Shadow IT and Knowledge Management: How to Cope

 In Blog, Transformation

man-316893_640Shadow IT is undoubtedly one of the top concerns for CIOs today. As B2B technology lags behind consumer grade tools, knowledge workers are “going rogue” using services like Slack, Yammer, and Dropbox instead of the “approved” solutions provided by IT.

Research shows that over 3/4s of IT decision makers are aware of shadow IT at their company. The reality is shadow IT is growing and shows no sign of stopping.


Employees today are focused on their business goals, if IT can’t provide the tools to help them achieve their goals, then they will “go rogue” – it is that simple. So, what is the answer?

3/4s of IT decision makers are effectively burying their head in the sand – this way, it seems, they are not standing in the way of productivity. But, there is enormous risks associated with this approach in terms of information security.

Further, while services like Dropbox, Box, Slack and many others are certainly more usable than say a traditional file server, the initial productivity gain is offset by the creation of yet another information silo. When it comes to knowledge management, shadow IT offers little more than temporary relief from the pain of enterprise inefficiency.

Knowledge Management And Shadow IT:

behavioral-economics-and-big-dataEffective knowledge management is a huge challenge for IT functions today. Research has shown that 68% of organizations operate 5 or more storage repositories making relevant data impossible to locate. Factor in the shadow IT solutions and you can be sure the real number is much higher. One Docurated customer even admitted to utilizing 24 secret storage tools before they implemented our solution.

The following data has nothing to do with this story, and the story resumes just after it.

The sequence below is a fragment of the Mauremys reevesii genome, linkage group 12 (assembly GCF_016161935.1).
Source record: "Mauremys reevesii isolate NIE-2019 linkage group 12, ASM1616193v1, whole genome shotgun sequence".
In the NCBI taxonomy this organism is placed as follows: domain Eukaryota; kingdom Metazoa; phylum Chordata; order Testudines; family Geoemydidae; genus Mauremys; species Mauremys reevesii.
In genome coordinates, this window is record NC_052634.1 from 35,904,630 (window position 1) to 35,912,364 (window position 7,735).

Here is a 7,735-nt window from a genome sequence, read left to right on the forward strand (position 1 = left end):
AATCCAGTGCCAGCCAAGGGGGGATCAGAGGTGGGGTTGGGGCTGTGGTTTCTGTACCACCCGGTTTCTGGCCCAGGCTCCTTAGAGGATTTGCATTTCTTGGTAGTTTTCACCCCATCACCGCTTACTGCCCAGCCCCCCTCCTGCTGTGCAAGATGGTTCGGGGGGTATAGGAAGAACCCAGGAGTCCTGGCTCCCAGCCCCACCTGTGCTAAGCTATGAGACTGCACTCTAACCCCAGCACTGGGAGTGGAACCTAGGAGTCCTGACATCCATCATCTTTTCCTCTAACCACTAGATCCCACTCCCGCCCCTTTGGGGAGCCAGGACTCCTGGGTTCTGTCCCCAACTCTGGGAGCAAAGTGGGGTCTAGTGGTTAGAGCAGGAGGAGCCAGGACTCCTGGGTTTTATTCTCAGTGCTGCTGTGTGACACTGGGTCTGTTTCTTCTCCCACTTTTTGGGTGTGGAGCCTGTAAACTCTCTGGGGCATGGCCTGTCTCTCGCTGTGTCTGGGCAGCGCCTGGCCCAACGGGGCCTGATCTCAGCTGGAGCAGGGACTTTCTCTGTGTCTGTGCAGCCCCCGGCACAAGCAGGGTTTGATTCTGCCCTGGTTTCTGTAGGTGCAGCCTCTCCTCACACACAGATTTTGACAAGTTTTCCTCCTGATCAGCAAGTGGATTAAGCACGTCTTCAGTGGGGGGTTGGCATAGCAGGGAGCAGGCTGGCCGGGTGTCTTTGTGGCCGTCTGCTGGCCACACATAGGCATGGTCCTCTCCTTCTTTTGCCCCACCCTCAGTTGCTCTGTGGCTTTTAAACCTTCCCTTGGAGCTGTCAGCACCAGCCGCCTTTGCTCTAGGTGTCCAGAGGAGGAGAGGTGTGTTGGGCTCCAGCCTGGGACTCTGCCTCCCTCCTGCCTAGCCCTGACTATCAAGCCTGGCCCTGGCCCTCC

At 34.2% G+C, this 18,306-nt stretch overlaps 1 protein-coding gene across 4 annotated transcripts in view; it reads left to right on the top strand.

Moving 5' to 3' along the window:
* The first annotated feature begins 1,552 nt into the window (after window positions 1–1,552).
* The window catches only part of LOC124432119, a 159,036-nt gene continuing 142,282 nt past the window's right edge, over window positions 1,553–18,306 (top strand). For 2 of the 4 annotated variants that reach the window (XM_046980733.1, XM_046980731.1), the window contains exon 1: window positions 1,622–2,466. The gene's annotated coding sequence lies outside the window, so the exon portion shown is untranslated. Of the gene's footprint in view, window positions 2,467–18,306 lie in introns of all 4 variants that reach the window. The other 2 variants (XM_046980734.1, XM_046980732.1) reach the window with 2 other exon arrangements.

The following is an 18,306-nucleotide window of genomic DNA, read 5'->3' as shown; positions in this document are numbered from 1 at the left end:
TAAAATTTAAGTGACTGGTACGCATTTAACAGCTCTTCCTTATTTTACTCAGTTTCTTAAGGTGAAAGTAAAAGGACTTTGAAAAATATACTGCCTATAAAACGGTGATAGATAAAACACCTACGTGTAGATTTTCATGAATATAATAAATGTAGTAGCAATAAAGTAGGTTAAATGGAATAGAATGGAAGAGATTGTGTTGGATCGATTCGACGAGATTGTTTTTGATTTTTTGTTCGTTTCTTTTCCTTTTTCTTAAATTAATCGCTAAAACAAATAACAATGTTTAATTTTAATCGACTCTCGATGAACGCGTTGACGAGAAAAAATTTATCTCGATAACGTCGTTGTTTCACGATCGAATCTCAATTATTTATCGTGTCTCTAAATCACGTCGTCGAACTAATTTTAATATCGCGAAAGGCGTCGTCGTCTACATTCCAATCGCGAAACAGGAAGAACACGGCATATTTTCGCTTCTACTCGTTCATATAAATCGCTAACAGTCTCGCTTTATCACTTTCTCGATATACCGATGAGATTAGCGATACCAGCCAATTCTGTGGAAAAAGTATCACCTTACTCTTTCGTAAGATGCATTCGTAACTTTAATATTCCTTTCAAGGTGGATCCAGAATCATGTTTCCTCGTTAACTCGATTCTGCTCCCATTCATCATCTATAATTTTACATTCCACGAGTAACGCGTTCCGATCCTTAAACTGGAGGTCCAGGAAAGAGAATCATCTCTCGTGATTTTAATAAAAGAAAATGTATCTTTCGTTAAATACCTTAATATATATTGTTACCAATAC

While this example is extreme, it is not that far removed from the reality at enterprises today as the pressure on knowledge workers to perform far outweighs any concerns they have about security. With a credit card and a browser, anyone can purchase low cost software subscriptions and integrate with other systems in a matter of minutes.

Ignoring the role of shadow IT in knowledge management will not solve anything. Instead, the onus is on IT leaders to bring these systems under the IT umbrella. Without any centralized IT oversight, organizational silos become fortified, cross-functional collaboration is stymied, and security risks grow.

To solve the issue, IT needs to accept the era of command and control is over and reimagine their role within the organization. IT leaders must clearly understand the business goals that shadow IT systems were introduced to meet. Essentially, shadow IT must be brought out of the shadows by meeting with other functions and working towards a mutually beneficial agreement on each shadow IT system. Productivity and strategy must be considered alongside compliance and security.

A New World

bulb-40701_640 (2)Shadow IT and knowledge management have become interlinked. There is so much valuable enterprise knowledge being locked away in shadow systems. Both issues must be tackled simultaneously.

Through a two pronged approach, IT leaders can solve the dual challenge presented by knowledge management and shadow IT. Firstly, there needs to be a cultural transformation driven by IT where any secrecy surrounding shadow IT systems is removed. At present, everything is suffering – compliance, security, collaboration, productivity are all being hampered by shadow IT. IT needs to open the lines of communication with other business functions and look to incorporate shadow IT systems without impacting security.